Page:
Bio

Prof. Chemining'wa's biography

I am an agricultural scientist specialized in agronomy with special focus on

integrated crop management. I am currently an Associate Professor and Chairman of the

Department of Plant Science and Crop Protection, University of  Nairobi. I hold a

PhD in Plant Science (University of Manitoba, Canada), M.Sc. Agronomy (University of

Nairobi), B.Sc. Agriculture at First Class Honours (University of Nairobi) and

Postgraduate Diploma in Integrated Agricultural Research for Development (ICRA, The

Publications


2014

Kudra, A1, and 1 C’wa SGN2 KP, 1 SKP.  2014.  2014-Striga asiatica growth and seed production in response to organic and inorganic P - fertilizers(3). ACCESS INTERNATIONAL JUORNAL OF AGRIC SCIE. Vol. 2(1), pp.6-12, March 2014(Vol. 2(1), pp.6-12, March 2014):Vol.2(1),pp.6-12,March2014.2014-striga_asiatica_growth_and_seed_production_in_response_to_organic_and_inorganic_p_-_fertilizers3.pdf

2013

Mwangi1, PW, Chemining’wa2 GN, Mburu3 MWK, Mureithi1 JG.  2013.  International Decomposition and nutrient release rates of selected legume residues in a cold semiarid environment of Kenya. International Journal of Agronomy and Agricultural Research (IJAAR). Vol. 3(No. 2):p.1-13,2013.
Chemining’wa1, GN, Mwangi2 PW, MMWK, George N. Chemining’wa1*, Peter W. Mwangi2 MM3 JM2WKG.  2013.  Nitrogen fixation potential and residual effects of selected. International Journal of Agronomy and Agricultural Research (IJAAR). Vol. 3(No. 2):14-20,2013.2013-nitrogen_fixation_potential_and_residual_effects_of_selected4.pdf
TOM, MUTHOMI, OLUBAYOANDCHEMINING’WA, TOM, MUTHOMI OLUBAYOANDCHEMINING’WA, TOM, MUTHOMI OLUBAYOANDCHEMINING’WA.  2013.  RESISTANCE OF LOCALLY GROWN MAIZE GENOTYPES TO INFESTATION BY MAIZE WEEVIL (SITOPHILUS ZEAMAIS . E.A Agric j. 1(5):84-90.
Kahiu Ngugi*, Jerono Cheserek, Muchira C, Dept GC’wa.  2013.  Anthesis to Silking Interval Usefulness in Developing Drought Tolerant Maize. Journal of Renewable Agriculture. 1(5):84-88.anthesis_to_silking_interval_usefulness_in_developing_drought_tolerant_maize.pdf
Mwangi, PW, Chemining'wa GN, Mburu MWK, Mureithi JG.  2013.  Decomposition and nutrient release rates of selected legume residues in a cold semiarid environment of Kenya.. International Journal of Agronomy and agricultural Research. 3(2):1-13.decomposition_and_nutrient_release_rates_of_selected_legume.pdf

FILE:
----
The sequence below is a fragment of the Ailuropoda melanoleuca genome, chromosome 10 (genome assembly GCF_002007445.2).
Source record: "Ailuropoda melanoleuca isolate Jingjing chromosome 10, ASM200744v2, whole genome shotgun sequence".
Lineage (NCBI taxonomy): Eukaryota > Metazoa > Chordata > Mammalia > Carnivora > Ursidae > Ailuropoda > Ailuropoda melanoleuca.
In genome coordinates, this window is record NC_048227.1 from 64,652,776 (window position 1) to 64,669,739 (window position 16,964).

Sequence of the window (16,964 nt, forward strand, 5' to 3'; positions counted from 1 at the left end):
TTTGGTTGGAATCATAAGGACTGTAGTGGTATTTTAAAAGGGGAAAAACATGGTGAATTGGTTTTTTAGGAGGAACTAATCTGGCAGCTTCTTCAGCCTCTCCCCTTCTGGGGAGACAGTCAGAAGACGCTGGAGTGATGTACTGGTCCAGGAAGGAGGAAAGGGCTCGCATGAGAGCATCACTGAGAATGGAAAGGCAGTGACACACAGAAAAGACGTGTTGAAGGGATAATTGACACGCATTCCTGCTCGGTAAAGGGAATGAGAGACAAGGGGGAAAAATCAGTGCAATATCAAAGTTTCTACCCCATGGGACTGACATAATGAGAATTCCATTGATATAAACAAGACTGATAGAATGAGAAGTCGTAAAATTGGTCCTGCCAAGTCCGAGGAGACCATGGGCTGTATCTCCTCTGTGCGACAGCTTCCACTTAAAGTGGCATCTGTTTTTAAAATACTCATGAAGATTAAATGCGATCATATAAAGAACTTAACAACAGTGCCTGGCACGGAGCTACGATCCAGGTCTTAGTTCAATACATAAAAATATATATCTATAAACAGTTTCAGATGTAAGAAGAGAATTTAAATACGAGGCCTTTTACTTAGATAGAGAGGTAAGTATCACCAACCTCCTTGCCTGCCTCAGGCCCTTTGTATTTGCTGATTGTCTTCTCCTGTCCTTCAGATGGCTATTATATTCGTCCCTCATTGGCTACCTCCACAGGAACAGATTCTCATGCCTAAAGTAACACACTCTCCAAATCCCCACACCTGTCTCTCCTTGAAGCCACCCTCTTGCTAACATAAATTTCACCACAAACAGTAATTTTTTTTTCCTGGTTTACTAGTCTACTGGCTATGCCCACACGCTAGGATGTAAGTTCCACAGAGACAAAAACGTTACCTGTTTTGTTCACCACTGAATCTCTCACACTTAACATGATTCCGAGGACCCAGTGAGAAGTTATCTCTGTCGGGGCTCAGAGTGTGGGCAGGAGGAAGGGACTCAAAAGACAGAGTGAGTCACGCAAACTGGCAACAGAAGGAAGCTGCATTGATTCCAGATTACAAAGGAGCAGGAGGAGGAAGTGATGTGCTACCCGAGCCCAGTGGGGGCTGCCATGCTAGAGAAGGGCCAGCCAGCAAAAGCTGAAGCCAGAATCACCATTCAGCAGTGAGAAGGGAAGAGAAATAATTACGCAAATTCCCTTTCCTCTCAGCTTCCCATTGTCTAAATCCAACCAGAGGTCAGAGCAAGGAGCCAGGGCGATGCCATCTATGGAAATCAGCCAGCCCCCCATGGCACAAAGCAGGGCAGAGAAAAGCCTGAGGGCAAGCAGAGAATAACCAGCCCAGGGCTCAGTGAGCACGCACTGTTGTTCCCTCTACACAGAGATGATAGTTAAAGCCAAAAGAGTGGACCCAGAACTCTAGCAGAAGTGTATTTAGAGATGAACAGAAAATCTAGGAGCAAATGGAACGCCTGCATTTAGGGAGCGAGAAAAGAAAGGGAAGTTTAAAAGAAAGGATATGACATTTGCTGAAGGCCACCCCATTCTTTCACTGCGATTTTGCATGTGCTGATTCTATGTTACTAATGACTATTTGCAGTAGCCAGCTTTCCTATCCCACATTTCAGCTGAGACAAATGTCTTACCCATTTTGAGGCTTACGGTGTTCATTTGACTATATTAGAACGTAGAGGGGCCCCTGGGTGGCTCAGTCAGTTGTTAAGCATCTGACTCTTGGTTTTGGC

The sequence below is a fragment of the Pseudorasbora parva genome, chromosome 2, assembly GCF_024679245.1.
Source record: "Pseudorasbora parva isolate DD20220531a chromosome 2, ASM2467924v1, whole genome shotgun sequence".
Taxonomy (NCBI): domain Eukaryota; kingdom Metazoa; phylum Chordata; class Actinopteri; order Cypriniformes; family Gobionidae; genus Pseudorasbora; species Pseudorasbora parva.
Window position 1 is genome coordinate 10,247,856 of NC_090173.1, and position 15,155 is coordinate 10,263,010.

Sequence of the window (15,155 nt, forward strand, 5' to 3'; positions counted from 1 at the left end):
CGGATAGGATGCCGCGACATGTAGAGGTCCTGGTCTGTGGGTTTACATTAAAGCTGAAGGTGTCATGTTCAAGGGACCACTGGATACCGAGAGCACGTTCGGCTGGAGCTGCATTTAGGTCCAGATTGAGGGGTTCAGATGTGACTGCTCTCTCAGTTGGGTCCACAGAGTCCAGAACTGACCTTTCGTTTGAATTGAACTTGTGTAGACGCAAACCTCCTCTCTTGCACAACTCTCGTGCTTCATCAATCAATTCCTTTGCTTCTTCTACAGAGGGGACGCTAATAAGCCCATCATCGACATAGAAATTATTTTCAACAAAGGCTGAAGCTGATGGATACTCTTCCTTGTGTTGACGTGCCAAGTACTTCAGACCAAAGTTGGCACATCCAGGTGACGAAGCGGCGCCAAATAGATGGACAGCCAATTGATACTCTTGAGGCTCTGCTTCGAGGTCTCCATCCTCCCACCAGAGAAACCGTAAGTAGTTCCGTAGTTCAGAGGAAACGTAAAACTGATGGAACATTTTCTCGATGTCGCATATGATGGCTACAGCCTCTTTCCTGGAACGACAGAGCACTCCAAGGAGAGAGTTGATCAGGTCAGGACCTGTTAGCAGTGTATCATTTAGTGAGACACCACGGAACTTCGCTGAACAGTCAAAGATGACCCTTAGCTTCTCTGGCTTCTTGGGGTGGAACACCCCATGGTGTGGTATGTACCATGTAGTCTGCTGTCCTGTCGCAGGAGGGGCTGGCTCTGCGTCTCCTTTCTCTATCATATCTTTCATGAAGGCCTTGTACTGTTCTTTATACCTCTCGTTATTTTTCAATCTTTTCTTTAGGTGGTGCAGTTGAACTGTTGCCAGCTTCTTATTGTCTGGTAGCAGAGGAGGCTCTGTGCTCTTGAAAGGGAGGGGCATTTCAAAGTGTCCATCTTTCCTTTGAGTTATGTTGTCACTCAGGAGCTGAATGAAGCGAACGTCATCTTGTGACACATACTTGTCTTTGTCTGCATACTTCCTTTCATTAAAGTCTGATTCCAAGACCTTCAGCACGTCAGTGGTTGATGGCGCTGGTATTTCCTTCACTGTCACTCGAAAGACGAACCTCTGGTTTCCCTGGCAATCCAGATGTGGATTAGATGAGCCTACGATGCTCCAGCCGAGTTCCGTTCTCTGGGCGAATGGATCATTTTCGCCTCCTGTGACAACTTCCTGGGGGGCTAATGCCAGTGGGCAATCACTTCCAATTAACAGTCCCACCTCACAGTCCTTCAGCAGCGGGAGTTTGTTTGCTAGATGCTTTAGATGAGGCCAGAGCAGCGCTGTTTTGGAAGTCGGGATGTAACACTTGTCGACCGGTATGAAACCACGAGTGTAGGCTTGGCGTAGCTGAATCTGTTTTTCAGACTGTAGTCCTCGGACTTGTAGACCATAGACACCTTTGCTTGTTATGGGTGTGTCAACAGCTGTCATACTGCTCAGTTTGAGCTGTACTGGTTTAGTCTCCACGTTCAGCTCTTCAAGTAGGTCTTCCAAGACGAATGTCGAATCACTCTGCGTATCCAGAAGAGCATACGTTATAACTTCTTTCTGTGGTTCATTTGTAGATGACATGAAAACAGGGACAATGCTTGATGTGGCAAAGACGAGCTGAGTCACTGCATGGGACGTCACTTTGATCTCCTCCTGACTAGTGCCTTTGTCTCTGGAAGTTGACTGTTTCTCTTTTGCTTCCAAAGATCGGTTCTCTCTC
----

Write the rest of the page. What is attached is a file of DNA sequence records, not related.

Chemining’wa, GN, Mwangi PW, Mburu MWK, Mureithi JG.  2013.  Nitrogen fixation potential and residual effects of selected grain legumes in a Kenyan soil. International Journal of Agronomy and Agricultural Research . 3(2):14-20.nitrogen_fixation_potential_and_residual_effects_of_selected.pdf
Kitonyo, OM, Chemining'wa GN, Muthomi JW.  2013.  Productivity of farmer-preferred maize varieties intercropped with beans in semi-arid Kenya. International Journal of Agronomy and agricultural Research. 3(1):6-16.productivity_of_farmer_preferred_maize_varieties.

2012

Muthomi J., Mureithi B., C’wa GMGJE.  2012.  Aspergillus species and Aflatoxin b1 in soil, maize grain and flour samples from semi-arid and humid regions of Kenya. International Journal of AgriScience . 2(1):22-34. Abstractaspergilllus_species_and_aflatoxin_b1.

Recurrent outbreaks of Aflatoxin (AF) poisoning in maize continue to exacerbate the food security crisis in Sub-Saharan Africa. This study determined the distribution and contamination levels of Aspergillus spp. and Aflatoxin B1 (AFB1) in soil, maize and maize-based products. Maize grain samples (n=256), semi-processed grain (n=56), flour (n=52), hammer mill dust (n=11), and soil (n=117) were collected during the 2008 and 2009 growing seasons. Aspergillus spp. was isolated and AFB1 was determined by Enzyme-Linked Immunosorbent Assay (ELISA). Aspergillus flavus was frequently isolated in maize samples from the semi-arid regions. The frequency of A. flavus was higher in semi-processed grain than in whole grain and packed flour samples. AFB1 was not detected in samples from the humid regions. AFB1 was detected at levels exceeding the Kenyan legal limit of 10 μg/kg in 20% of the samples, at maximum of 136 μg/kg for semi-processed maize,77 μg/kg for whole grain and 41 μg/kg for flour sold in open bags. The high temperature and periodic drought prevalent in the semi-arid regions could explain the higher levels of A. flavus and AFB1 contamination in that climate. In addition, unfavourable drying and storage practices may aggravate the problem. Therefore, it is recommended that the careful monitoring of AF be continued.

and C. Lung’aho, G. Chemining’wa, SHSM.  2012.  Dynamics of on-farm management of potato (Solanum tuberosum) cultivars in Central Kenya.. African Journal of Agricultural Research . 7(17):2701-2712.Dynamics_of_on-farm_management_of_potato

2011

C., L’aho, G. C’wa, Y. F, M. H, G. P.  2011.  Genetic diversity of Kenyan potato germplasm revealed by simple sequence repeat markers. American Journal of Potato Research. 88:424-434.genetic_diversity_of_kenyan_potato_germplasm_revealed.
Lungaho C., Chemining’w G. Shibairo S., HMMM.  2011.  Cost effective slow growth in vitro conservation of potato (Solanum tuberosum L.) using table sugar as an alternative carbon source. African Journal of Biotechnology. 11(5):1092-1099.cost_effective_slow_growth_invitro.

2009

E., G, S. S, J. K, Demo P..  2009.  Effects of light intensity on quality of potato seed tubers.. African Journal of Agricultural Research . 3(10):732-739.effects_of_light_intensity_on_quality_of_potato_seed_tubers.pdf

2008

Lung’aho, C, Lung’aho, C. C’wa SHGSM, G. C’wa, Shibairo S, M. H.  2008.  Reaction of potato cultivars to natural infestation of late blight caused by Phytopthora infestans in Kenya. East Africa Agriculture and Forestry Journal . 74(3):195-200.reaction_of_potato_cultivars_to_natural_infestation_of_late_blight_caused_by_phytopthora_infestans_in_kenya.pdf